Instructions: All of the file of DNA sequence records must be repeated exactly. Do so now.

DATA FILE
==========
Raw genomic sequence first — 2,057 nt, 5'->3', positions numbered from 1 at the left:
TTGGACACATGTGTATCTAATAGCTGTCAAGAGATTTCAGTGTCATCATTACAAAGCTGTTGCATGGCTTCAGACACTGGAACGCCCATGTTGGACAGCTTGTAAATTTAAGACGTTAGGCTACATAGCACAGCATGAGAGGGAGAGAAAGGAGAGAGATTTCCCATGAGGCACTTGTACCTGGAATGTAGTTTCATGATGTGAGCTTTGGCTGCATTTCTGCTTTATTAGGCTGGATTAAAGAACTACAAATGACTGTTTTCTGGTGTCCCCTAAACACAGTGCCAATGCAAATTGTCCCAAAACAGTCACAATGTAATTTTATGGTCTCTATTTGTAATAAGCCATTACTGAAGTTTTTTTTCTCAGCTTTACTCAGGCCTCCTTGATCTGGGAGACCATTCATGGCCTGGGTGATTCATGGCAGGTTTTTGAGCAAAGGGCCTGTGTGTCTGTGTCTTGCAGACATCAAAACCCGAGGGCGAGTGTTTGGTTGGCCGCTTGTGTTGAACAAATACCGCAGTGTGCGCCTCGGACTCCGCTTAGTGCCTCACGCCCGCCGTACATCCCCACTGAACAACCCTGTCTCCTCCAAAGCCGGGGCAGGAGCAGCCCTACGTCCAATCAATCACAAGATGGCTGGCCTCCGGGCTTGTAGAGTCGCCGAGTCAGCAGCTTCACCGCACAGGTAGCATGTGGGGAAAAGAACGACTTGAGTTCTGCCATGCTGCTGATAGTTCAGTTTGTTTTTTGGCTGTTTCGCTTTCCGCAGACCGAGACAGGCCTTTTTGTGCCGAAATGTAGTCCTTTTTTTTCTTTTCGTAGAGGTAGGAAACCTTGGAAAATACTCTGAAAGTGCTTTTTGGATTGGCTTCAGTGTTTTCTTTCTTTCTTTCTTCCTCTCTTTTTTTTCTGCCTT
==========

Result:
Raw genomic sequence first — 2,057 nt, 5'->3', positions numbered from 1 at the left:
TTGGACACATGTGTATCTAATAGCTGTCAAGAGATTTCAGTGTCATCATTACAAAGCTGTTGCATGGCTTCAGACACTGGAACGCCCATGTTGGACAGCTTGTAAATTTAAGACGTTAGGCTACATAGCACAGCATGAGAGGGAGAGAAAGGAGAGAGATTTCCCATGAGGCACTTGTACCTGGAATGTAGTTTCATGATGTGAGCTTTGGCTGCATTTCTGCTTTATTAGGCTGGATTAAAGAACTACAAATGACTGTTTTCTGGTGTCCCCTAAACACAGTGCCAATGCAAATTGTCCCAAAACAGTCACAATGTAATTTTATGGTCTCTATTTGTAATAAGCCATTACTGAAGTTTTTTTTCTCAGCTTTACTCAGGCCTCCTTGATCTGGGAGACCATTCATGGCCTGGGTGATTCATGGCAGGTTTTTGAGCAAAGGGCCTGTGTGTCTGTGTCTTGCAGACATCAAAACCCGAGGGCGAGTGTTTGGTTGGCCGCTTGTGTTGAACAAATACCGCAGTGTGCGCCTCGGACTCCGCTTAGTGCCTCACGCCCGCCGTACATCCCCACTGAACAACCCTGTCTCCTCCAAAGCCGGGGCAGGAGCAGCCCTACGTCCAATCAATCACAAGATGGCTGGCCTCCGGGCTTGTAGAGTCGCCGAGTCAGCAGCTTCACCGCACAGGTAGCATGTGGGGAAAAGAACGACTTGAGTTCTGCCATGCTGCTGATAGTTCAGTTTGTTTTTTGGCTGTTTCGCTTTCCGCAGACCGAGACAGGCCTTTTTGTGCCGAAATGTAGTCCTTTTTTTTCTTTTCGTAGAGGTAGGAAACCTTGGAAAATACTCTGAAAGTGCTTTTTGGATTGGCTTCAGTGTTTTCTTTCTTTCTTTCTTCCTCTCTTTTTTTTCTGCCTT